Myleene Klass has had a string of Instagram posts banned by the Advertising Standards Authority (ASA) for failing to identify them as ads, including posts featuring fashion brands Next and Skechers.
Viewers of the posts challenged whether they were identified as ads, with the ad watchdog upholding the complaints.
One of the ads was an Instagram Reel posted by Klass in May 2022 featured text stating “myleeneklass What do you wish they’d taught at school? I asked my mates… […]” along with a video of celebrities answering the question, with some seen with a copy of a book. The video ended with Klass holding a copy of her own book entitled “They don’t teach this at school” while text on-screen said “wish granted”.
The ASA upheld the complaint, saying that it considered that those viewing the video could have believed it was a general discussion rather than being related to the promotion of Klass’ book - adding that it was not until the sixth celebrity was featured that a copy was shown, but even at that point it was not clear Klass was the author.
Next and Skechers posts
Later in May, two Instagram posts and an Instagram Reel on Klass’ account appeared depicting Klass wearing items from retailer Next, and tagged “MyleeneKlassXNext” and “nextofficial”.
They included an Instagram story with an image of the singer wearing a bra top and pink drawstring casual trousers with text which stated “@next official PINK TIE TROUSERS” and an Instagram Reel the same day showed her in a dress and sandals below text stating “My collection selling faster than that orange lambo” accompanied by a laughing face emoji.
A further Instagram post and story in May and June featured Klass in Skechers products, with the story showing her and another woman wearing pink plastic clogs, with the text “Two Of A Kind We’re Twins” and “@the_mutha_ship @skechers_uk didn’t even plan it”.
Skechers told the ASA that it did have a contract with Klass, and the posts were part of the agreement. It noted that the contract required Klass to comply with all applicable laws, including advertising rules.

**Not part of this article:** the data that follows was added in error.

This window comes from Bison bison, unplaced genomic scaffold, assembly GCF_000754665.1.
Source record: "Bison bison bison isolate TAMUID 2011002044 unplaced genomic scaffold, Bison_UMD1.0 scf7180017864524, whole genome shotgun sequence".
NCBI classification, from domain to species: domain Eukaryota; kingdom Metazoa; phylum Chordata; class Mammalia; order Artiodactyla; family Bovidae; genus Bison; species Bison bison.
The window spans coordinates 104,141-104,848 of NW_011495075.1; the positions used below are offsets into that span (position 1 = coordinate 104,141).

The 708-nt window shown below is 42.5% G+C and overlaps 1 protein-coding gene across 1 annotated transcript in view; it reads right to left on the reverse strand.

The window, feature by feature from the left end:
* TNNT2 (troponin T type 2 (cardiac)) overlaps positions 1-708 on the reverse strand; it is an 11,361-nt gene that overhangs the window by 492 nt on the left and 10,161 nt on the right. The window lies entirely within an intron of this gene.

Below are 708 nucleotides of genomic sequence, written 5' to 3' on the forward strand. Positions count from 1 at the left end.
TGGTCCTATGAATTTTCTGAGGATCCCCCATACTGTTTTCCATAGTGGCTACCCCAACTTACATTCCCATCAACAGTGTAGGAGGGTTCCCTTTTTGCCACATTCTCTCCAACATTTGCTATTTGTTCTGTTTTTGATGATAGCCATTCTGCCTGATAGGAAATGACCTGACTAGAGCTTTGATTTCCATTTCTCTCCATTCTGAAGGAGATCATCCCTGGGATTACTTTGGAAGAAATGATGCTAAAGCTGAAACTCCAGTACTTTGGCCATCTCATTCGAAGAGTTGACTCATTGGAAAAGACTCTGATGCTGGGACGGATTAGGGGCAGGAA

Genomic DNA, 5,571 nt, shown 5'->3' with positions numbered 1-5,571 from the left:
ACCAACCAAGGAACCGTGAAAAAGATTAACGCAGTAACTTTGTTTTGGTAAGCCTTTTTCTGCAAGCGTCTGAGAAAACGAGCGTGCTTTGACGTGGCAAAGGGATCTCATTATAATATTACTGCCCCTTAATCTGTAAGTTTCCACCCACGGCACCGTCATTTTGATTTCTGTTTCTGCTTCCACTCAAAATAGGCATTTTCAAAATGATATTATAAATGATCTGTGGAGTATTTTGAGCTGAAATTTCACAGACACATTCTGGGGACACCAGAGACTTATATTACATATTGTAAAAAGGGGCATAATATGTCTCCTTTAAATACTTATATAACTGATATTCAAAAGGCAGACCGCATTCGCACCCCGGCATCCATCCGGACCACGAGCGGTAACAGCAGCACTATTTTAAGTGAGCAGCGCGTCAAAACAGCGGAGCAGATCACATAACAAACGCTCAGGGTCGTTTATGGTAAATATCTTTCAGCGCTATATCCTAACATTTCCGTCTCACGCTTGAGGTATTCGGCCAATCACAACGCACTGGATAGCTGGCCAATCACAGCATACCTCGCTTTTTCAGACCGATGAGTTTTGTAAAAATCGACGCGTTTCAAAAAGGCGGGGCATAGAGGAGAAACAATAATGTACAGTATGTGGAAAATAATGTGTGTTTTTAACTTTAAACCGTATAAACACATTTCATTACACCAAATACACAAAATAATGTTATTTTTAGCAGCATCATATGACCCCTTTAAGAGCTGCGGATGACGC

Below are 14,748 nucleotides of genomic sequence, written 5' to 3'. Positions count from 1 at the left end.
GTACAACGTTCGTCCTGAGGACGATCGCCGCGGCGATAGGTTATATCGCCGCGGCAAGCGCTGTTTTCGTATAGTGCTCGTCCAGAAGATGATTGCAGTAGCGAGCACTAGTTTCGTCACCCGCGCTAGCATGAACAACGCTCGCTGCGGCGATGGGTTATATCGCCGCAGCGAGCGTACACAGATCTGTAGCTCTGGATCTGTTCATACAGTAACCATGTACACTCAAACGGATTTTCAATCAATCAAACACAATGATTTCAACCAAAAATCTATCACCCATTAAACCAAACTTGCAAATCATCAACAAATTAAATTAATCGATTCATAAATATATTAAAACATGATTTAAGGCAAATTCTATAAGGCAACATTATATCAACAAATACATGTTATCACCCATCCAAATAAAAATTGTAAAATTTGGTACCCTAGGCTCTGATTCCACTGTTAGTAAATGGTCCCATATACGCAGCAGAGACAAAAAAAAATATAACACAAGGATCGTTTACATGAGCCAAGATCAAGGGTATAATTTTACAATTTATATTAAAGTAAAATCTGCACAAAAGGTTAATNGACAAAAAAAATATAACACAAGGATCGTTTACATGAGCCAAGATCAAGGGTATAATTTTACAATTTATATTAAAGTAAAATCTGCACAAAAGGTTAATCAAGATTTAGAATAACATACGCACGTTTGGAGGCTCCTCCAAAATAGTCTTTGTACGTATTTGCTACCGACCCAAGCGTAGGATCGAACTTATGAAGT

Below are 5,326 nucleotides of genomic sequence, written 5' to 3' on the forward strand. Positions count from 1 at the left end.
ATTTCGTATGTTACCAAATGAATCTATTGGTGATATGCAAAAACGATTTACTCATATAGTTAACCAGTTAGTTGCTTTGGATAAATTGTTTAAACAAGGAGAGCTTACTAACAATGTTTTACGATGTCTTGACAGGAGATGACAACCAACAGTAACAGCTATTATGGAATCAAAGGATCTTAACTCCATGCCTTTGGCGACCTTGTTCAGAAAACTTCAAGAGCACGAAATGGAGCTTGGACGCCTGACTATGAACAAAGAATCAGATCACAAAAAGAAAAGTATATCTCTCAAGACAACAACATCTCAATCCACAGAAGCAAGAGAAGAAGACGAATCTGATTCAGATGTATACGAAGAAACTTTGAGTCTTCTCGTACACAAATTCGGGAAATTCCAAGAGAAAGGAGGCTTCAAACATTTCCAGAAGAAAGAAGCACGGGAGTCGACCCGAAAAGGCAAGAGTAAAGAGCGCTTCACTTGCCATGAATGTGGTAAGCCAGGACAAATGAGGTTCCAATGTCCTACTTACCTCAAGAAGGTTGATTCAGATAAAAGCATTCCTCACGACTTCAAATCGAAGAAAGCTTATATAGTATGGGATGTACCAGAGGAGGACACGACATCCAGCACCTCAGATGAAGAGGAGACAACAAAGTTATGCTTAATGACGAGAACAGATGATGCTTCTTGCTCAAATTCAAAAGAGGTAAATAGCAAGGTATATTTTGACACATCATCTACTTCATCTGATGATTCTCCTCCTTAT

The brand said it had asked Klass to edit the posts to make the relationship clear to consumers, or to take the posts down, and ensure that all future posts were clearly labelled. It added that it monitored the social media posts of their advertisers, but the number of posts and the unpredictable posting schedule made it impossible to catch every mistake immediately.
Next said it had a manufacturing and endorsement agreement naming Klass, and under the terms Klass was to promote Next by making positive references to the brand in interviews, appearance and on social media, which made clear she had a commercial agreement with Next.
The retailer said it had no involvement in the content of the posts at the heart of the complaint, but it felt that with “nextofficial” being clearly marked on each post and Klass referencing the products she was wearing as Next merchandise made it obvious to consumers that a commercial relationship existed.
Klass to add “ad” to posts in future
In response to the complaints, representatives for Klass said there was confusion as to what was or wasn’t an ad, but Klass had added “ad” to all her posts going forward and would continue to do so.
The watchdog said while it welcomed Klass’ assurance that ad identifiers would be added to posts in future, the timing of the complaint was at a point when the post’s commercial intent was not made clear upfront. All the posts were banned from appearing again in their current form.